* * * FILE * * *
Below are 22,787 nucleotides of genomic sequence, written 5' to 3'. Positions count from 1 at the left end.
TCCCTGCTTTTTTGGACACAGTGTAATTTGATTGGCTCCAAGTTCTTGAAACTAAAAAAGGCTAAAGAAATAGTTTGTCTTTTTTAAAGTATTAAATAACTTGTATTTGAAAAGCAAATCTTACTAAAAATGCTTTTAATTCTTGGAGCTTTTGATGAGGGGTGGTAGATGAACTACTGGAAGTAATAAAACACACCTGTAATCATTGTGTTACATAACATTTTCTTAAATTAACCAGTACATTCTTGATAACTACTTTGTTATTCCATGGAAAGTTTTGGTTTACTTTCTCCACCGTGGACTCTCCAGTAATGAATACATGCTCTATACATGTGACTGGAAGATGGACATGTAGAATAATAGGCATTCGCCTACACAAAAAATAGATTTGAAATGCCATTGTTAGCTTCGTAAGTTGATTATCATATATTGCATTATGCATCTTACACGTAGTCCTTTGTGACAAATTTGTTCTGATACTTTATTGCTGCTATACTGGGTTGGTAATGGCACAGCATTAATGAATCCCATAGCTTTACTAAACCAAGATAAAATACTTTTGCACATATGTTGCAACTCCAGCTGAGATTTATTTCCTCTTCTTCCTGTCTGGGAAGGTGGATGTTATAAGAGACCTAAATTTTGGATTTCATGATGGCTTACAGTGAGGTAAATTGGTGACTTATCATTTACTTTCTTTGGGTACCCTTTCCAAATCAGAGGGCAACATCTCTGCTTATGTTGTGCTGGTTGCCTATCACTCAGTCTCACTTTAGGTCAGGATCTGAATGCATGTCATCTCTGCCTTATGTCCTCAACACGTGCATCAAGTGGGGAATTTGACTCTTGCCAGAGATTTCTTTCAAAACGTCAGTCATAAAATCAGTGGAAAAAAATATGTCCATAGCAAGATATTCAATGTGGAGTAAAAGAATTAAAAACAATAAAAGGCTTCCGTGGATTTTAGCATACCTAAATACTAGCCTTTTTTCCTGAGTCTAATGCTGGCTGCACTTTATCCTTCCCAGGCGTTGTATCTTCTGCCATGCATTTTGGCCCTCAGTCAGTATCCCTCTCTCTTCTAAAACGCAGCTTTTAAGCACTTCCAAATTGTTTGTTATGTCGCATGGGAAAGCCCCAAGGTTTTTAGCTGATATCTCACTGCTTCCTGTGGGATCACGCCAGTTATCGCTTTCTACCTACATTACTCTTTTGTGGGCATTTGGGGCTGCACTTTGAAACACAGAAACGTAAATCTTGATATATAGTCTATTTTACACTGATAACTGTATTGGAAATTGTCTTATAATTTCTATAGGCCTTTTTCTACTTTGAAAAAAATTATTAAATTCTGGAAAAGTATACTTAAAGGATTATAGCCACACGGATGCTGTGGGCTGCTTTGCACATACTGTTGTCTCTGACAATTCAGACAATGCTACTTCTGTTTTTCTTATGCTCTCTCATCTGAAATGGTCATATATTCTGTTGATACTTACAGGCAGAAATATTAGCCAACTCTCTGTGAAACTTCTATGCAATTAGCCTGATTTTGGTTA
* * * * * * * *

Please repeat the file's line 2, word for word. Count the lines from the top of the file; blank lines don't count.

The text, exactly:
TCCCTGCTTTTTTGGACACAGTGTAATTTGATTGGCTCCAAGTTCTTGAAACTAAAAAAGGCTAAAGAAATAGTTTGTCTTTTTTAAAGTATTAAATAACTTGTATTTGAAAAGCAAATCTTACTAAAAATGCTTTTAATTCTTGGAGCTTTTGATGAGGGGTGGTAGATGAACTACTGGAAGTAATAAAACACACCTGTAATCATTGTGTTACATAACATTTTCTTAAATTAACCAGTACATTCTTGATAACTACTTTGTTATTCCATGGAAAGTTTTGGTTTACTTTCTCCACCGTGGACTCTCCAGTAATGAATACATGCTCTATACATGTGACTGGAAGATGGACATGTAGAATAATAGGCATTCGCCTACACAAAAAATAGATTTGAAATGCCATTGTTAGCTTCGTAAGTTGATTATCATATATTGCATTATGCATCTTACACGTAGTCCTTTGTGACAAATTTGTTCTGATACTTTATTGCTGCTATACTGGGTTGGTAATGGCACAGCATTAATGAATCCCATAGCTTTACTAAACCAAGATAAAATACTTTTGCACATATGTTGCAACTCCAGCTGAGATTTATTTCCTCTTCTTCCTGTCTGGGAAGGTGGATGTTATAAGAGACCTAAATTTTGGATTTCATGATGGCTTACAGTGAGGTAAATTGGTGACTTATCATTTACTTTCTTTGGGTACCCTTTCCAAATCAGAGGGCAACATCTCTGCTTATGTTGTGCTGGTTGCCTATCACTCAGTCTCACTTTAGGTCAGGATCTGAATGCATGTCATCTCTGCCTTATGTCCTCAACACGTGCATCAAGTGGGGAATTTGACTCTTGCCAGAGATTTCTTTCAAAACGTCAGTCATAAAATCAGTGGAAAAAAATATGTCCATAGCAAGATATTCAATGTGGAGTAAAAGAATTAAAAACAATAAAAGGCTTCCGTGGATTTTAGCATACCTAAATACTAGCCTTTTTTCCTGAGTCTAATGCTGGCTGCACTTTATCCTTCCCAGGCGTTGTATCTTCTGCCATGCATTTTGGCCCTCAGTCAGTATCCCTCTCTCTTCTAAAACGCAGCTTTTAAGCACTTCCAAATTGTTTGTTATGTCGCATGGGAAAGCCCCAAGGTTTTTAGCTGATATCTCACTGCTTCCTGTGGGATCACGCCAGTTATCGCTTTCTACCTACATTACTCTTTTGTGGGCATTTGGGGCTGCACTTTGAAACACAGAAACGTAAATCTTGATATATAGTCTATTTTACACTGATAACTGTATTGGAAATTGTCTTATAATTTCTATAGGCCTTTTTCTACTTTGAAAAAAATTATTAAATTCTGGAAAAGTATACTTAAAGGATTATAGCCACACGGATGCTGTGGGCTGCTTTGCACATACTGTTGTCTCTGACAATTCAGACAATGCTACTTCTGTTTTTCTTATGCTCTCTCATCTGAAATGGTCATATATTCTGTTGATACTTACAGGCAGAAATATTAGCCAACTCTCTGTGAAACTTCTATGCAATTAGCCTGATTTTGGTTA